Annastacia Palaszczuk says Queensland businesses will be prioritised for government work as part of a policy shift designed to put the state's interests first.
Queensland businesses will be prioritised for state government contracts as part of a major policy shift designed to secure jobs and give back to workers.
Premier Annastacia Palaszczuk announced the Australian-first initiative at the state Labor conference in Townsville on Saturday.
Ms Palaszczuk said it was about recognising value for money was about more than "choosing the cheapest price".
"Our new procurement strategy is unashamedly a 'Buy Queensland' one," she said.
"No longer will we be constrained by free trade agreements that have seen jobs go off-shore or interstate."
The new policy will apply to all Queensland government agencies and corporations from September 1.
Ms Palaszczuk said there would be a test applied to all "significant" contracts and local businesses - located within a 125km radius - would receive a weighting of up to 30 per cent.
"Wherever possible, one regional and one Queensland supplier will be invited to quote or tender for every procurement opportunity offered," she said.
"Preference must be given to local subbies and manufacturers on significant infrastructure projects of $100 million or more."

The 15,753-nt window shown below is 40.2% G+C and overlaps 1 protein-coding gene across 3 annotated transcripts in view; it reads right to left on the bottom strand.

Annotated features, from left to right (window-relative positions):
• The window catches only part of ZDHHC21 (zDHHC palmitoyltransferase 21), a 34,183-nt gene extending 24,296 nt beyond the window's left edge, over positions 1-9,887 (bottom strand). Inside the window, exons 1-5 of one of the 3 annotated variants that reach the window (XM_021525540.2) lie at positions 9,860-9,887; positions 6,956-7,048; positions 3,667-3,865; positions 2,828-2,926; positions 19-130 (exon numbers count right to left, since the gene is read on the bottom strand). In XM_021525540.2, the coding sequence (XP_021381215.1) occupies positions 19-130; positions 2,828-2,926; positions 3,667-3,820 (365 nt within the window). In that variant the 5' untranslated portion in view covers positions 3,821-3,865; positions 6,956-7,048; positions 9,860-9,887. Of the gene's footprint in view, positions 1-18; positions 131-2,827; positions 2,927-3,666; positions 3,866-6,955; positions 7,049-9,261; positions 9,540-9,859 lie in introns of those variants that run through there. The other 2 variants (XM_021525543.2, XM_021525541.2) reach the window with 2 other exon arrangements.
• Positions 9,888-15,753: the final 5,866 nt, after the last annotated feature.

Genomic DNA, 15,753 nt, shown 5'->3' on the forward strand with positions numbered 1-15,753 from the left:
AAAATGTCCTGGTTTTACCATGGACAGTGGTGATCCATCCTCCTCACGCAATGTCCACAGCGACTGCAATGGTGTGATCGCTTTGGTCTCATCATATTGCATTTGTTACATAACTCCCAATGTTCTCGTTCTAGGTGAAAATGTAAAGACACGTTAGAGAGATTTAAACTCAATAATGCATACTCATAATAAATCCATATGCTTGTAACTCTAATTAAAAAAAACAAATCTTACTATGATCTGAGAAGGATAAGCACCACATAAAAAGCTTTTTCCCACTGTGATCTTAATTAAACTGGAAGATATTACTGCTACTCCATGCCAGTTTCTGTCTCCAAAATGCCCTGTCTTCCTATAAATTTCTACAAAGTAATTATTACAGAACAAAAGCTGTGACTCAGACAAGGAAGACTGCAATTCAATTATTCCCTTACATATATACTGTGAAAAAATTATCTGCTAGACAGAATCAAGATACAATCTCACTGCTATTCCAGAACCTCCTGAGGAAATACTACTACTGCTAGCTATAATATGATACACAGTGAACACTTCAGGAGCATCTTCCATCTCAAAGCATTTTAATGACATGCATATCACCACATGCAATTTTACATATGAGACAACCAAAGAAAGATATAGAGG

Ms Palaszczuk said the government spent $14 billion a year on buying supplies and services, and an additional $4 billion to build and maintain infrastructure.
"This money comes from Queensland taxpayers, it is only right we spent it in a way that benefits Queensland businesses and workers as much as possible," she said.
"We are not talking about wholesale protectionism, we are talking about putting Queensland first."
Ms Palaszczuk also used her speech to garner her troops for the upcoming "election fight", which she said Labor would go in to as underdogs.
"In the next term of parliament, I want a working Labor majority to keep driving Queensland forward and protect our state from the excesses of the LNP," she said.
"Last time, we climbed Mount Everest against all the odds.
"This time, with the LNP cosying up to One Nation, the battle will be just as hard.'
Ms Palaszczuk said there was no doubt the LNP would enter a coalition with Senator Pauline Hanson's party if it was "given the slightest chance".
"It doesn't matter what the LNP says or does, their track record is clear - they say one thing before the election, and do something completely different after it," she said.